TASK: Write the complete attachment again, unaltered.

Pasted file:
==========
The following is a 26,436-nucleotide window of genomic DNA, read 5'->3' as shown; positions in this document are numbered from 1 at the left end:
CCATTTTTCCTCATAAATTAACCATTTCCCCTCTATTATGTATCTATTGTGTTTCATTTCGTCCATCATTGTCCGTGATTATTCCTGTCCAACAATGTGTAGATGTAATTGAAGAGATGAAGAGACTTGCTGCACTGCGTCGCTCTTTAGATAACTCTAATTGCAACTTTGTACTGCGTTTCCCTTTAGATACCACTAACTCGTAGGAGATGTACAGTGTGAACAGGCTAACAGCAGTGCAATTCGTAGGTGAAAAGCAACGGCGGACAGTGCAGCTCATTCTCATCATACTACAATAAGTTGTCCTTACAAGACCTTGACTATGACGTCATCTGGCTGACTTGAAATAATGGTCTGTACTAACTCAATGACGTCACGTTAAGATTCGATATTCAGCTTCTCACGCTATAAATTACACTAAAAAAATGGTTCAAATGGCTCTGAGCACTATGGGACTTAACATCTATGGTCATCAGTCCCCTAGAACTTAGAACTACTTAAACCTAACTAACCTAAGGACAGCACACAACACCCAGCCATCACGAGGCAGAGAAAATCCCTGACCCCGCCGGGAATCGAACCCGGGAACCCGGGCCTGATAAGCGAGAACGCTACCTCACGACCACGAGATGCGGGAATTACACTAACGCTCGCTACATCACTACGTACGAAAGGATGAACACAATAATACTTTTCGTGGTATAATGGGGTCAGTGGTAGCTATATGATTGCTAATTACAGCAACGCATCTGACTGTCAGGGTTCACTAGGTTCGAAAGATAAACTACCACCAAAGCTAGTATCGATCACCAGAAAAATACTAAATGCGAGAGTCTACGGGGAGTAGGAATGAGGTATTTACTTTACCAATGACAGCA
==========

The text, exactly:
The following is a 26,436-nucleotide window of genomic DNA, read 5'->3' as shown; positions in this document are numbered from 1 at the left end:
CCATTTTTCCTCATAAATTAACCATTTCCCCTCTATTATGTATCTATTGTGTTTCATTTCGTCCATCATTGTCCGTGATTATTCCTGTCCAACAATGTGTAGATGTAATTGAAGAGATGAAGAGACTTGCTGCACTGCGTCGCTCTTTAGATAACTCTAATTGCAACTTTGTACTGCGTTTCCCTTTAGATACCACTAACTCGTAGGAGATGTACAGTGTGAACAGGCTAACAGCAGTGCAATTCGTAGGTGAAAAGCAACGGCGGACAGTGCAGCTCATTCTCATCATACTACAATAAGTTGTCCTTACAAGACCTTGACTATGACGTCATCTGGCTGACTTGAAATAATGGTCTGTACTAACTCAATGACGTCACGTTAAGATTCGATATTCAGCTTCTCACGCTATAAATTACACTAAAAAAATGGTTCAAATGGCTCTGAGCACTATGGGACTTAACATCTATGGTCATCAGTCCCCTAGAACTTAGAACTACTTAAACCTAACTAACCTAAGGACAGCACACAACACCCAGCCATCACGAGGCAGAGAAAATCCCTGACCCCGCCGGGAATCGAACCCGGGAACCCGGGCCTGATAAGCGAGAACGCTACCTCACGACCACGAGATGCGGGAATTACACTAACGCTCGCTACATCACTACGTACGAAAGGATGAACACAATAATACTTTTCGTGGTATAATGGGGTCAGTGGTAGCTATATGATTGCTAATTACAGCAACGCATCTGACTGTCAGGGTTCACTAGGTTCGAAAGATAAACTACCACCAAAGCTAGTATCGATCACCAGAAAAATACTAAATGCGAGAGTCTACGGGGAGTAGGAATGAGGTATTTACTTTACCAATGACAGCA